The only real problem with Young and Restless in China is that, with nine people sharing the films' spotlight, the film lacks focus at times; something a smaller roster may well have prevented. All too often, Williams' film seems to be hammering home the same points, albeit from different sources. It's a small complaint, and though I'm sure Williams made this decision to add weight to the arguments being made; it does detract slightly from the experience, resulting in an all to frequent downward trajectory to the stories being told.
Minor faults aside, Young and Restless in China is a fascinating journey through a country quickly outpacing its populace, while doing very little to shake off the stigmas long attached to it. By turns depressing, hopeful, sad and profound; Young and Restless in China showcases the highs and lows of life in an ever-changing country.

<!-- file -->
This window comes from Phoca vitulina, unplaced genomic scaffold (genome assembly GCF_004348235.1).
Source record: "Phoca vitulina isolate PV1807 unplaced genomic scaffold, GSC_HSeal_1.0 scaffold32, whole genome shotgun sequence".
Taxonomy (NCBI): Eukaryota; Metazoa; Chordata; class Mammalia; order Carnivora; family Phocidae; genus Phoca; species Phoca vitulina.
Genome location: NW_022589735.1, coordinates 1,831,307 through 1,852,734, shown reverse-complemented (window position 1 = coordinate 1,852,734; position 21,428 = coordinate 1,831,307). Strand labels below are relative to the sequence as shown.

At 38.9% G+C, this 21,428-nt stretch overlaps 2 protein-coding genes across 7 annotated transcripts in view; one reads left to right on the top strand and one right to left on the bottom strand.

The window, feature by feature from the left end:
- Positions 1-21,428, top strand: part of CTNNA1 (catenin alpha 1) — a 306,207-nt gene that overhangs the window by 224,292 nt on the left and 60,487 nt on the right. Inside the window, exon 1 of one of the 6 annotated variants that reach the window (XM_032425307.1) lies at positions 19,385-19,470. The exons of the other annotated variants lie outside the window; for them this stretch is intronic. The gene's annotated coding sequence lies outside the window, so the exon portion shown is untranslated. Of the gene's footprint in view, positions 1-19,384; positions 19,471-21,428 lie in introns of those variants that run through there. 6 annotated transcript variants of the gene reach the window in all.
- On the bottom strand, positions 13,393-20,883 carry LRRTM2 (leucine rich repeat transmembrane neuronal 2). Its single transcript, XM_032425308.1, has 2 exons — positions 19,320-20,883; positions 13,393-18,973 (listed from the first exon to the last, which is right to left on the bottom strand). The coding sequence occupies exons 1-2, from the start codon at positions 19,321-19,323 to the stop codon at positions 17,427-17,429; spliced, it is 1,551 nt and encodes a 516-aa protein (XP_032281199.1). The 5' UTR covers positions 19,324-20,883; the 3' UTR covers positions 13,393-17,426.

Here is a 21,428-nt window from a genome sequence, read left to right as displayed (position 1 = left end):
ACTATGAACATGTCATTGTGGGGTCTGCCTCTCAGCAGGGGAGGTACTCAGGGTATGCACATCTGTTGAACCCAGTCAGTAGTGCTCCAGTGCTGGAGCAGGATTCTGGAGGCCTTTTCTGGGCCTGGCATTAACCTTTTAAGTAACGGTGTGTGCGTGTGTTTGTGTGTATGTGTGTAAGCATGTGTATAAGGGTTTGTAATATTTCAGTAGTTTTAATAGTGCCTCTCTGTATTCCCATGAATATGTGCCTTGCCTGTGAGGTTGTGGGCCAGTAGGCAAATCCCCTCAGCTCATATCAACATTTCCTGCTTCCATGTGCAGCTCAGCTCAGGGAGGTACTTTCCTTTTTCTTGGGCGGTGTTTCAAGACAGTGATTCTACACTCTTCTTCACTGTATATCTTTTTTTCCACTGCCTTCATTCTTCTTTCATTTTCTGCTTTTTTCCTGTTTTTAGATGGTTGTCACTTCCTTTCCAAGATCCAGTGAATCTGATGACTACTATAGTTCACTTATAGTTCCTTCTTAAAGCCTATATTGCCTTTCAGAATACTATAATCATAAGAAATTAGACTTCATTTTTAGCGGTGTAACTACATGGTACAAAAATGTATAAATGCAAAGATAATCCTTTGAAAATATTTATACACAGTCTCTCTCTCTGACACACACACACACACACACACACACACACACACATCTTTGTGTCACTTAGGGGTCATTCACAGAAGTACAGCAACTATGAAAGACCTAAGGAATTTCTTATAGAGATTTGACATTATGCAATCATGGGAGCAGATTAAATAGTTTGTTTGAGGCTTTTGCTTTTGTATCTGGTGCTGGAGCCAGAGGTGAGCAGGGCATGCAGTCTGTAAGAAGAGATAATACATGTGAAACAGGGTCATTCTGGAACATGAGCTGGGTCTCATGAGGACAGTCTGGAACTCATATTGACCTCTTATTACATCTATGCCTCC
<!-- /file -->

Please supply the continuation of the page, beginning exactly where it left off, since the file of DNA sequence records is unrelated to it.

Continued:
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Scales of Justice
Studio: Zeitgeist Films
* 1.78:1 Anamorphic
* Dolby Digital 2.0 Stereo (English)
Running Time: 106 Minutes
Release Year: 2008
MPAA Rating: Not Rated
* Statement from writer/director/producer Sue Williams
* Official Site